Three financial needs of your startup

For all the excitement that comes with starting a business, there are dull details. You may not want to spend time on them, but the nitty-gritty financial aspects can greatly affect your business, and they’re certainly vital for growing your business.

Addressing these three key items will help you ensure your company is ready to grow, and is less likely to run into speed bumps along the way.

1. Regulatory identification

There are agencies for which you will need identification numbers. The best place to start is with a federal tax ID number, and you’ll need it for several reasons:

  • establish a bank account in the name of the business;
  • register with your Secretary of State;
  • file and pay employee withholding, and payroll taxes; and
  • file income tax, depending on your company’s structure.

There is usually a different number required by state agencies for unemployment taxes, and for state income tax withholding, if applicable.

2. Chart of Accounts

A chart of accounts (CoA) organizes your assets, liabilities, equity, revenues, and expenses. It allows you, and potential lenders and investors, to understand the money moving in and out of your business. And having a good chart of accounts allows you to plan for growth.

I recommend to my startup or relatively new clients that they spend time considering what revenue categories they want to track, as they will influence how best to set up the CoA.

Let’s say you sell, maintain, and service computer hardware and software. Those are broad categories, and may seem adequate to begin with, but I’m willing to bet that before six months is up, you’ll wonder if the revenues are from servers, desktop PCs, laptops, or accessories such as monitors, keyboards, battery backups...well, you get the idea.

If you’ve dumped all the revenue in one account, you’d have to go back and break out that info from other reports; a time-consuming task. But if you have a primary revenue account of Hardware, then sub-accounts labeled Servers, Desktop PCs, Laptops, and Accessories, you would already have that info. You might even want to have further sub-accounts under Accessories labeled Monitors, Keyboard/Mouse, UPS, and so forth. But don’t get carried away!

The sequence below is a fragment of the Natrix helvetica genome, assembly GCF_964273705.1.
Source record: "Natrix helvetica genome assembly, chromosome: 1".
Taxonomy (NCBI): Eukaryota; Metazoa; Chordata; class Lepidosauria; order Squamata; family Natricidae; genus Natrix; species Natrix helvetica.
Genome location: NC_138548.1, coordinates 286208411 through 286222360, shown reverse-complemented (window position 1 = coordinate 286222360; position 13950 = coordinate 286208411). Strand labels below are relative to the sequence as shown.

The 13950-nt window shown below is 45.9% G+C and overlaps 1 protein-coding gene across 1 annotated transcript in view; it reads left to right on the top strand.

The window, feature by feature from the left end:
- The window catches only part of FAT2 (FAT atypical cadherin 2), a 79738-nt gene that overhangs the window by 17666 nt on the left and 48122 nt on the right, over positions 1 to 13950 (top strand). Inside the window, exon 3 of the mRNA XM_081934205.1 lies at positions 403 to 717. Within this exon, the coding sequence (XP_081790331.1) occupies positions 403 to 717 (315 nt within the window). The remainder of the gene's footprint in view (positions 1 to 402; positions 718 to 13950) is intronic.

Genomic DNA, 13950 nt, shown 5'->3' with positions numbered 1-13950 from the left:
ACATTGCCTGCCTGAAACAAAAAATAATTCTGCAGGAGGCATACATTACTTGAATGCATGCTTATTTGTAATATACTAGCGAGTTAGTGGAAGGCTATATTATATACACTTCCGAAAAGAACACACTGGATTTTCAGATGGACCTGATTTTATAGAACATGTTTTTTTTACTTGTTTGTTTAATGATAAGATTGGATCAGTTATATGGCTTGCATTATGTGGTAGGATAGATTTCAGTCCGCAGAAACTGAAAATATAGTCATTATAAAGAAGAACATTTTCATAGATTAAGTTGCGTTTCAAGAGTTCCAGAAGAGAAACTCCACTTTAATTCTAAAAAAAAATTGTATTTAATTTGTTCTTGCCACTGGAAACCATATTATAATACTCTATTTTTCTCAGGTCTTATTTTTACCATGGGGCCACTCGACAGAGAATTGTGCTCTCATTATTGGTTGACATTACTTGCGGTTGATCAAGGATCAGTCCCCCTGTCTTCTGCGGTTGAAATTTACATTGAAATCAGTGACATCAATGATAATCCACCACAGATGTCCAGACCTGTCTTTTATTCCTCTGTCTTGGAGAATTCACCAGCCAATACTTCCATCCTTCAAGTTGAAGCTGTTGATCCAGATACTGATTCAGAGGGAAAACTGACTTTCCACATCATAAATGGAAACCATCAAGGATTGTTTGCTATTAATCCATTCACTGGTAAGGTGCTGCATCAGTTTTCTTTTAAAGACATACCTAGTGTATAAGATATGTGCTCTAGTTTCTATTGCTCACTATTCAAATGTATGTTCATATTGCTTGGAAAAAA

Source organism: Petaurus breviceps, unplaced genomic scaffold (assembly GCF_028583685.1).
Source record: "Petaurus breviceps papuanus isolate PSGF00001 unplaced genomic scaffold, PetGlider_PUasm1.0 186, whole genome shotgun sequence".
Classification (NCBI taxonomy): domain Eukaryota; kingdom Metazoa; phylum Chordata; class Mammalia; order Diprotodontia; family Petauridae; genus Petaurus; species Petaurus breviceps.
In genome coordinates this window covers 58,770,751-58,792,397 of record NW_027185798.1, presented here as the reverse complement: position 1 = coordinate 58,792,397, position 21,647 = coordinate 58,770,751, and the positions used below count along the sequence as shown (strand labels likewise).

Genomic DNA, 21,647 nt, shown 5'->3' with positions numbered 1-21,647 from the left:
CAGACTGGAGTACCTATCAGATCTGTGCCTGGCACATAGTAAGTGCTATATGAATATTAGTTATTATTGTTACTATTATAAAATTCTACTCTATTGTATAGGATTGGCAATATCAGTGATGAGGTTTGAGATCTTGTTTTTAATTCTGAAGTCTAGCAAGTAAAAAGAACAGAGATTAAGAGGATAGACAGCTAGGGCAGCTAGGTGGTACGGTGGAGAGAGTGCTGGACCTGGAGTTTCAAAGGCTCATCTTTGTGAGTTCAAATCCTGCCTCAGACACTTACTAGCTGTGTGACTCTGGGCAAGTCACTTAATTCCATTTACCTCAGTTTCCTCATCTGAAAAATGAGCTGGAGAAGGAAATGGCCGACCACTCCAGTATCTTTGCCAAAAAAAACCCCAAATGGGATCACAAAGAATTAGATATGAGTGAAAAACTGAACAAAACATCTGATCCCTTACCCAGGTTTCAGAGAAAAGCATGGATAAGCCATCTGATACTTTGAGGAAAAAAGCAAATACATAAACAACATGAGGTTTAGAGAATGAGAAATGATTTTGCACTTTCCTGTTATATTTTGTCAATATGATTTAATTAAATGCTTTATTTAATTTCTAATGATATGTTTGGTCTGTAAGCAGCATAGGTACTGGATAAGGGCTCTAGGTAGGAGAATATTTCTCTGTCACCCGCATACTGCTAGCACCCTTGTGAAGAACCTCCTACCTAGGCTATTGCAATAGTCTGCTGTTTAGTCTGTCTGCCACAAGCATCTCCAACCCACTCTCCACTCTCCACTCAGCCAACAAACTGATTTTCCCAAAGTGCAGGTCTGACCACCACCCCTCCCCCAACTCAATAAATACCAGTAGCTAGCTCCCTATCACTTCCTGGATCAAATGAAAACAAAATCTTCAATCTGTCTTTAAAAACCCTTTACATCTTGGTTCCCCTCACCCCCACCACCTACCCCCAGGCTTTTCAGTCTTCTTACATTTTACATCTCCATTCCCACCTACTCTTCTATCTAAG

And you won’t want to overlook the labor revenues of installing, maintaining, and servicing that equipment. It’s a good idea to break those out, too. If you find you spend a lot of time servicing your equipment, there may be a business opportunity to sell preventive maintenance agreements, and that margin may be better than emergency servicing.

Expense categories need similar consideration. If you dump all insurance expenses in one account, and you see an upward trend in that account balance over time, how will you know, without digging back through your files, if it’s because general liability rates or workers comp rates have gone up?

Finally, you can speculate what might happen when you need to grow. How will your chart of accounts change when you have more expenses? How will your financial situation change when you add a new revenue stream?

3. Fixed assets

Fixed assets are your company’s tangible long-term assets. We’re talking about land, buildings, equipment, and furniture. If you account for fixed assets now, you’ll have a mechanism in place for when your business grows and acquires more fixed assets, or divests of them.

Another reason to record your fixed assets is that another business may value them when they consider purchasing your businesses. Many startups today have an exit plan, a plan to sell their business once it grows to a certain degree. Buyers will value your fixed assets because they may want to use those assets for themselves.

Want somebody to help you with the more boring parts of growing a business?

We help business of all sizes navigate any potential financial roadblocks so that their owners can focus on the more fun parts of building a business. If you’d like bookkeeping assistance, let’s talk.

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